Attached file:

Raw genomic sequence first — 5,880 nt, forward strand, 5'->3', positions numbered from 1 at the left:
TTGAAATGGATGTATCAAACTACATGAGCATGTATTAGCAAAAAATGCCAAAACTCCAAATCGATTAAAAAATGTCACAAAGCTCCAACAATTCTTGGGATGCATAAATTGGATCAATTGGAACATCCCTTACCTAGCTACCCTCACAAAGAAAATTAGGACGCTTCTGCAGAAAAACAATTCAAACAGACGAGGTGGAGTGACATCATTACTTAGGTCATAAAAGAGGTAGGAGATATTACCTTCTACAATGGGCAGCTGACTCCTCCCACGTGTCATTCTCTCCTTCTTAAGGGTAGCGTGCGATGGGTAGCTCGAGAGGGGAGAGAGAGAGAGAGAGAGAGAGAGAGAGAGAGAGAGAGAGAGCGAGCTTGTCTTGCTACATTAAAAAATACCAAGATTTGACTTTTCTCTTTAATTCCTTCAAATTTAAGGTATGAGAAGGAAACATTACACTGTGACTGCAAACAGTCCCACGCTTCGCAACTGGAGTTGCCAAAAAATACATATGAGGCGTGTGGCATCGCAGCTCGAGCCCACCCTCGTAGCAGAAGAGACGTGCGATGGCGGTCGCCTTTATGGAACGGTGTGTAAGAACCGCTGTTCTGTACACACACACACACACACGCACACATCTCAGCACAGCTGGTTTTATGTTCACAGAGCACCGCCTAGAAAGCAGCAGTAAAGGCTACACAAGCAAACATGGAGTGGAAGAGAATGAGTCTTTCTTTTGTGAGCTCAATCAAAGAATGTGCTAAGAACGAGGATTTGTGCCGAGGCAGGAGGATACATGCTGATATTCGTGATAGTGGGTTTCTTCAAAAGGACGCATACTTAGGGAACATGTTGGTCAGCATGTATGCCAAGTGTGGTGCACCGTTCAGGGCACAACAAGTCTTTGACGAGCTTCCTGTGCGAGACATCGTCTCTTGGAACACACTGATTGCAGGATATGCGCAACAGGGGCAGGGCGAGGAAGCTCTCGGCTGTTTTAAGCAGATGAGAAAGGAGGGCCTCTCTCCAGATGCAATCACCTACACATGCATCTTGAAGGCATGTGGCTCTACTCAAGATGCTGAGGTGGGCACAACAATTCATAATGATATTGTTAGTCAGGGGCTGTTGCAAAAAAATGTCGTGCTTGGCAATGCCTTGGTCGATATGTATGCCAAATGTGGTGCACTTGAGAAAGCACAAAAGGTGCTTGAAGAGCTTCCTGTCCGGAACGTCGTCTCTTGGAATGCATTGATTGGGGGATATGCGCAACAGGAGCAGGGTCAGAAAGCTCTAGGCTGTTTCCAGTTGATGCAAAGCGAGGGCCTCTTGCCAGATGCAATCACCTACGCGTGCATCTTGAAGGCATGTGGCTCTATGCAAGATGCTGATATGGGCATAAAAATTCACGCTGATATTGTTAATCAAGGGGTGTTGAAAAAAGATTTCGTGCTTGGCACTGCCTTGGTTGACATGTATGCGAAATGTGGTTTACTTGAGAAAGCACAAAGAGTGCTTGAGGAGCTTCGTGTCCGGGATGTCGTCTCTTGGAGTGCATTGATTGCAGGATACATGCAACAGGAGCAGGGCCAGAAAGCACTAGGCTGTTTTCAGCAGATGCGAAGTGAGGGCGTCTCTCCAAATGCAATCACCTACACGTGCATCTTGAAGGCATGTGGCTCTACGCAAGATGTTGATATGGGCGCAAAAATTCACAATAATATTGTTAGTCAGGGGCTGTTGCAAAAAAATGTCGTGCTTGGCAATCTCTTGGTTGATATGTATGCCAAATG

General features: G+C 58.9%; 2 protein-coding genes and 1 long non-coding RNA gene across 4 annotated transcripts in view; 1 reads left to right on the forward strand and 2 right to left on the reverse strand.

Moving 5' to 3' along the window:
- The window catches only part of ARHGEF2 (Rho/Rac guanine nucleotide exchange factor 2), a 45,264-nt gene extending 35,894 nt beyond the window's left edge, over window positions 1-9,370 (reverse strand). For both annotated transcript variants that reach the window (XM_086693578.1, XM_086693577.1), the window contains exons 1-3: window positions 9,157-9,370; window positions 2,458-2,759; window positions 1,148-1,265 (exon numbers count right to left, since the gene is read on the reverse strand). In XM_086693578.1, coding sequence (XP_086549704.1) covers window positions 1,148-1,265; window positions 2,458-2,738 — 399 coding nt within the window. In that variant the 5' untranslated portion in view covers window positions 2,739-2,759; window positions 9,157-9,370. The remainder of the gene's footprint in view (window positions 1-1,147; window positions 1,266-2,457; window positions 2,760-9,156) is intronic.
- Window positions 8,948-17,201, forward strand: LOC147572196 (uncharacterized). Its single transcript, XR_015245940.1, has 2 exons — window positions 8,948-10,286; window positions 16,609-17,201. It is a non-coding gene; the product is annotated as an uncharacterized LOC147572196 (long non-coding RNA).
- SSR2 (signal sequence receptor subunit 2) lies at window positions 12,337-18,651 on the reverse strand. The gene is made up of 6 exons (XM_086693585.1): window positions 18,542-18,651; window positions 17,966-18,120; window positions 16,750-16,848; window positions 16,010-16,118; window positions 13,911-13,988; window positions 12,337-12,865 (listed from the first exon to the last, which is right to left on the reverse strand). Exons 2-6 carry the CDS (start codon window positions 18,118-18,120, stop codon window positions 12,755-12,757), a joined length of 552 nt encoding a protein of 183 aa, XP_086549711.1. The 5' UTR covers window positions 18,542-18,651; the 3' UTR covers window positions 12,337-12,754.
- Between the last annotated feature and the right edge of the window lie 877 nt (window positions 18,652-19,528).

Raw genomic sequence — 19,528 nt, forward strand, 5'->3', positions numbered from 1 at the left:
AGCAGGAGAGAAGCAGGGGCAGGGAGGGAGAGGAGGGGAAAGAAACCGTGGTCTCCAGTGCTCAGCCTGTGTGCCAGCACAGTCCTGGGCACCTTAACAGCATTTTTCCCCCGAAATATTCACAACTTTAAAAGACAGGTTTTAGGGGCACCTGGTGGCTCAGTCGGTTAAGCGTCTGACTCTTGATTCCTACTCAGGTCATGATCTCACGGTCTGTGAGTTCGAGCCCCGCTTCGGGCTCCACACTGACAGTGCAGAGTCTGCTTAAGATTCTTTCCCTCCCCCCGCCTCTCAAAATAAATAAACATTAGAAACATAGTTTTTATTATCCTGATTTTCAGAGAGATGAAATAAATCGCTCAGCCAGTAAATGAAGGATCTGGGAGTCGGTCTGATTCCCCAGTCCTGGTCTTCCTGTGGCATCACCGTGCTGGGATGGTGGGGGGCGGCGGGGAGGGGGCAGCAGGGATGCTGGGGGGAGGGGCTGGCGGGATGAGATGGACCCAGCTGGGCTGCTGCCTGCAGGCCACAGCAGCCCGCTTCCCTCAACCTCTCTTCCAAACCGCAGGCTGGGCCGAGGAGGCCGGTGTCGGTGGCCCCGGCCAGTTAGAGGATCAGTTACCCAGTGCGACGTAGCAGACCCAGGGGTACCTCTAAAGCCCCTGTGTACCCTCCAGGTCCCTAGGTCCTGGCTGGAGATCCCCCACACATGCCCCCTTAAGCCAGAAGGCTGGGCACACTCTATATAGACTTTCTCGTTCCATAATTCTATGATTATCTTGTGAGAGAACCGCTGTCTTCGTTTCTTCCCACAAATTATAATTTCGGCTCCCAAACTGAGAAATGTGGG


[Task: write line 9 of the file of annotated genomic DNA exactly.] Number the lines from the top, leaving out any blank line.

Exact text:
Raw genomic sequence — 19,528 nt, forward strand, 5'->3', positions numbered from 1 at the left: